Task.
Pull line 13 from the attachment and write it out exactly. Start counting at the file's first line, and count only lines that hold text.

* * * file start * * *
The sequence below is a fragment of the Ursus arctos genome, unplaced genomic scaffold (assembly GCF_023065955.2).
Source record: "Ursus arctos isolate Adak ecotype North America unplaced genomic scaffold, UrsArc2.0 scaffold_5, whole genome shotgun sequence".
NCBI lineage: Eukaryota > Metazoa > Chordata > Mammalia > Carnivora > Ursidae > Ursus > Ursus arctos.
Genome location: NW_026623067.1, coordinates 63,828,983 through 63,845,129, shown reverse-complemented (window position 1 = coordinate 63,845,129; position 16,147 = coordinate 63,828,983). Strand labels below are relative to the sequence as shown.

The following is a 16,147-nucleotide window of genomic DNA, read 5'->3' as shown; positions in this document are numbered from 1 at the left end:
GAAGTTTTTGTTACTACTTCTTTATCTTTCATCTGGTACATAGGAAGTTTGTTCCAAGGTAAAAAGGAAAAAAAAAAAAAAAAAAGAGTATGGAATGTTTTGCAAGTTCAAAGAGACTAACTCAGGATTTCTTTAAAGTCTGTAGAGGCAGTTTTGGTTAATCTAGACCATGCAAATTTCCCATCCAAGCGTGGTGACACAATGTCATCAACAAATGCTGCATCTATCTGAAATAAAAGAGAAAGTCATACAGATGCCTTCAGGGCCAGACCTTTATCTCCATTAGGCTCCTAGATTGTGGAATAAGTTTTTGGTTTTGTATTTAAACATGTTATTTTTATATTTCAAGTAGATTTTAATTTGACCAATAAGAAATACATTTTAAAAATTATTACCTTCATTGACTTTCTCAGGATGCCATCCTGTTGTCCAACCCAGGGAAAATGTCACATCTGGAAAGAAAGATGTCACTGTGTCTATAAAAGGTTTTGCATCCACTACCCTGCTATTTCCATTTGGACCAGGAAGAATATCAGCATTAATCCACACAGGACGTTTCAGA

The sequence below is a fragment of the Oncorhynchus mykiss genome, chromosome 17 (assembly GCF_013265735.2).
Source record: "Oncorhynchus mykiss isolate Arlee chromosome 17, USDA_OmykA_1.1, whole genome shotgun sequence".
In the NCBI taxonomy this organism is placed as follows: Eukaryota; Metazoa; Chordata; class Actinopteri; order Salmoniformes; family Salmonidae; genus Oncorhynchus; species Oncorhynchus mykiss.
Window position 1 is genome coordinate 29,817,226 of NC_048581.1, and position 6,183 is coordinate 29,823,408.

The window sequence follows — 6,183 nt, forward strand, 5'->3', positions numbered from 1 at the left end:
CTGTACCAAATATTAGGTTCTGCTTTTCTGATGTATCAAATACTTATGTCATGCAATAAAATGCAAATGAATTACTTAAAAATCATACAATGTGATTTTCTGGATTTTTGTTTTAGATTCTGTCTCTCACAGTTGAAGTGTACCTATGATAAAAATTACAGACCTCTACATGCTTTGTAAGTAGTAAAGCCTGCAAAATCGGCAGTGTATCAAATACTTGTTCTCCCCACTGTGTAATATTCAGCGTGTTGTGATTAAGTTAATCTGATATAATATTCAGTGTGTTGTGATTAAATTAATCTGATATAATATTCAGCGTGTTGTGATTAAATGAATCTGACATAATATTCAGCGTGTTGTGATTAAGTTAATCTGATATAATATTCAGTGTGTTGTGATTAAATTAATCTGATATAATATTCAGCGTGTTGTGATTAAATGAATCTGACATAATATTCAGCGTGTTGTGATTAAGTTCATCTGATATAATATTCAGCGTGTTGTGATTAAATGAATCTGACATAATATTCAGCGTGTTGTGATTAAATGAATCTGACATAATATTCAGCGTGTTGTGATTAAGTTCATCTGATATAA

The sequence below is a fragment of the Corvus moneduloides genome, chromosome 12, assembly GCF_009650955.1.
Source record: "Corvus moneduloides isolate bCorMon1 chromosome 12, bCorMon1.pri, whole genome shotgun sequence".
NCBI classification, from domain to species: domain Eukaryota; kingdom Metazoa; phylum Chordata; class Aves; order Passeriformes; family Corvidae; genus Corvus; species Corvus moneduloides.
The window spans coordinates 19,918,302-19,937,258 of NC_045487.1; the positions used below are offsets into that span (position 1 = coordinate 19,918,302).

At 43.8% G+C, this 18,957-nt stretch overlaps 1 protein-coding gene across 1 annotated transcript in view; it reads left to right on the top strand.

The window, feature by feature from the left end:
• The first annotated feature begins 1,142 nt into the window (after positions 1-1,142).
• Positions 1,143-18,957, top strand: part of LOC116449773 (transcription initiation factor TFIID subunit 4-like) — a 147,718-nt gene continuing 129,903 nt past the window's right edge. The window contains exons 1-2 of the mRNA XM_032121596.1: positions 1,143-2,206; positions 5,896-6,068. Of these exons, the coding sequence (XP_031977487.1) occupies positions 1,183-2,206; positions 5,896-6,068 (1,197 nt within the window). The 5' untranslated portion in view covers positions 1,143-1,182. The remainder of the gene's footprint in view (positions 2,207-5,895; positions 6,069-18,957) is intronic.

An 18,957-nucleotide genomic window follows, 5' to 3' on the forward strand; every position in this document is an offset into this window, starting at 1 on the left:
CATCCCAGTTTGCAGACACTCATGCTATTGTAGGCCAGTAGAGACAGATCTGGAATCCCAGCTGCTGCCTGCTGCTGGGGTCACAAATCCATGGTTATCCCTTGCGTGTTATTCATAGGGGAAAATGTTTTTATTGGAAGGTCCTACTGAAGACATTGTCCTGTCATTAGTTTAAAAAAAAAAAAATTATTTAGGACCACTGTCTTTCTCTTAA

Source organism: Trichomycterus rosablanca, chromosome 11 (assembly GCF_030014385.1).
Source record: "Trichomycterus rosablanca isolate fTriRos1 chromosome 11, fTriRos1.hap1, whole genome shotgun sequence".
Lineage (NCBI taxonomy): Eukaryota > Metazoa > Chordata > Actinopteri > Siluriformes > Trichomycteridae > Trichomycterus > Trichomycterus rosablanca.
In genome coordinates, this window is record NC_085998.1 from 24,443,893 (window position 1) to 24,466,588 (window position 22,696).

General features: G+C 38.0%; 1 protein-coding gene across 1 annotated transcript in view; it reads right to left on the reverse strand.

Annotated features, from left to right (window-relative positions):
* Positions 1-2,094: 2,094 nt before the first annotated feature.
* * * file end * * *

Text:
The sequence below is a fragment of the Corvus moneduloides genome, chromosome 12, assembly GCF_009650955.1.